On the other end, the student will see that a new tool will appear on their screen.
Then he or she can point it out using the Arrow tool on their screen.
The student’s name will appear on the arrow, like this.
And you will know. What “that” was. What this was “that.”
Let me try again.
And you will know what “that” was actually.
OK, then we have the Eraser to erase stuff, Undo, Redo, to undo or redo actions.
We are also blessed with a Clear button to Clear all drawings, My drawings, or Viewers’ drawings.
I will click the Viewers’ drawings.
The arrow my student put up on the screen just disappeared.
I can also Save this whiteboard as a PDF or as an image to share with the class, colleagues, or board members.
Once done with a whiteboard session, click the X to close the annotation bar and click Stop share.
Now, before I close this Zoom session, I have two important topics to share with you.
How do I insert an image on the whiteboard?
Well, I don’t find a button here that says “insert image” or “paste image”!
And what if I want to annotate while presenting a PowerPoint presentation? Can I do that?
Well, the answer is there is no direct way to do so.
What you can do is…
For example, if you want to work with an image, open the image or the website or the PowerPoint presentation first that you want to explain.
Then move the cursor to the top and click New share.
Select the image you want to bring up.
Move the cursor on the top.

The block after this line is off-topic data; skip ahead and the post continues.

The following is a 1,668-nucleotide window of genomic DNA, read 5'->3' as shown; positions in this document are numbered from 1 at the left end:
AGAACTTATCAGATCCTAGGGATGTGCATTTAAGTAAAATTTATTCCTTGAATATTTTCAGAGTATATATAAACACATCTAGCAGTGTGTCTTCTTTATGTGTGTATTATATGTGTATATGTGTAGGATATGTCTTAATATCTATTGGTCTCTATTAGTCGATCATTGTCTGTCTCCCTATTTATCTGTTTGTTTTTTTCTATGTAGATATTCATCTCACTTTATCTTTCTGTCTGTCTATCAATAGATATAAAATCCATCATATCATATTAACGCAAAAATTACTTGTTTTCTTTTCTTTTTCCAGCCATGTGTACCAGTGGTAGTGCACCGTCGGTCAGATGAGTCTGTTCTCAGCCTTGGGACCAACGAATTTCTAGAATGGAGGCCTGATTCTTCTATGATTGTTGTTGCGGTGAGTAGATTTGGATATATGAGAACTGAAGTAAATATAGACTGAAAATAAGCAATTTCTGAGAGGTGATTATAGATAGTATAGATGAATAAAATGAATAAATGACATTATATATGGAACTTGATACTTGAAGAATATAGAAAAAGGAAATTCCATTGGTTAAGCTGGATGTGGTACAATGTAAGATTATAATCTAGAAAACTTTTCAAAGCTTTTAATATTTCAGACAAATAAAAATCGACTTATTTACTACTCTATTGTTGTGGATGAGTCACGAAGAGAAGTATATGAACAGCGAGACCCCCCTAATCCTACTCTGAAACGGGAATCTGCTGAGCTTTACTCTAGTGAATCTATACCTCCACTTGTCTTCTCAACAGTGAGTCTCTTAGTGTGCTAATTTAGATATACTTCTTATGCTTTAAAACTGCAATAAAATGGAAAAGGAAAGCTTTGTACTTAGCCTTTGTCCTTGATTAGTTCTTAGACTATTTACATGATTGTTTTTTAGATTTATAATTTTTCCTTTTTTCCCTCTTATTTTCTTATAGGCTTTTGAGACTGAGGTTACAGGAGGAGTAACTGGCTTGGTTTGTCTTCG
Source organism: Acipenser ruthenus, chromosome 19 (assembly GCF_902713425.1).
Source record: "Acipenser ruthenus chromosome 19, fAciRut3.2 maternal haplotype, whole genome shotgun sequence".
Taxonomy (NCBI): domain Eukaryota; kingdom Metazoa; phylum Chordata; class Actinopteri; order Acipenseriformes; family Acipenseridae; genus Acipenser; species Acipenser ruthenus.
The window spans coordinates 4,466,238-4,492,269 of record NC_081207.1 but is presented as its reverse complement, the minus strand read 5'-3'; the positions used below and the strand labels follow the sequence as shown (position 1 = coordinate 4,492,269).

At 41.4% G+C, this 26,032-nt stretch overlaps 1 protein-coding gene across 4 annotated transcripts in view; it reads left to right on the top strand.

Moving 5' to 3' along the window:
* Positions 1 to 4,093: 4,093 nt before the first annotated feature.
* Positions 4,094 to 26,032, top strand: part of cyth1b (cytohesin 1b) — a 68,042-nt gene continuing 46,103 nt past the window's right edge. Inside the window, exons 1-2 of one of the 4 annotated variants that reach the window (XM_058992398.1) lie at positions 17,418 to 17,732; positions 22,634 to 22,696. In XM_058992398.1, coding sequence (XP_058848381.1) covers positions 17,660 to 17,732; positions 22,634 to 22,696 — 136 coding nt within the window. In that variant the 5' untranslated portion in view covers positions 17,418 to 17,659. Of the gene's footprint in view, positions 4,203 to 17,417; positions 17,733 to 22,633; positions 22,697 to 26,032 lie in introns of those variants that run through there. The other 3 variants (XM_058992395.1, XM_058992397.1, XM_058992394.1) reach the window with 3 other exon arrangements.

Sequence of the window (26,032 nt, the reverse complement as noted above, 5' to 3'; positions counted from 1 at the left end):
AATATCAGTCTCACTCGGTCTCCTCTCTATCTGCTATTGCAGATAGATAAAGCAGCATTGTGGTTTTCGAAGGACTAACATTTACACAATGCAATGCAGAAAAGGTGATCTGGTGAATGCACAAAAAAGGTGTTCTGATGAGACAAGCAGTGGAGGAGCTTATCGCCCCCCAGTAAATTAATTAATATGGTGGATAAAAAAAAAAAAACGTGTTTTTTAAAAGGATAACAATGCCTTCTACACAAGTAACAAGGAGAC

Click Annotate. And explain it.
You can also explain a PowerPoint presentation this way.
Make sure the PowerPoint presentation is open on the screen.
Then you click New share.
Select the PowerPoint presentation that you want to explain with the annotation tool, and then click Share.
All right, we are done.
Where is the BONUS tip?
Take 2 – Alright, we are almost done.
How to prevent participants from drawing on your Zoom whiteboard?
Two simple settings should prevent spoiled students and colleagues from ruining your whiteboard session in Zoom.
You can change these settings while in the meeting too, but they will not move over to the next session. To implement these two whiteboard security settings for all future meetings.
Go to Zoom.us/profile/setting
Go to Screen sharing, change Who can share? To “host only.”
Scroll down to Annotation and check “only the user who is sharing can annotate.”
This would prevent others from sharing their screen or annotating on your screen unless you permit them.
To allow screen sharing in a particular meet, in the main Zoom window, click Security.
And check “Allow participants to share screen.”
And while on the whiteboard if you want others to write on the screen.
Move the cursor to the top of the screen and click, “Enable annotation for others”.
And once the student is done with the screen sharing part, you can go back to the top, to the menu, click More, and click “Disable annotation for others.”
So this is how you can temporarily permit others to annotate and later take over the permissions so that no one else tries to play with your whiteboard.
That was it for this tutorial.
This is how to use a whiteboard in a Zoom meeting to make learning exciting and less tedious.
And less difficult.
And more fun.
Other Zoom Tutorials for further reading…
Do check out my other how-to guides on using Zoom for teaching.
Remember to comment if this guide was outstanding, good, average, or horrible; I need your feedback.
Thank you for reading through.
I’ll see you in the next tutorial.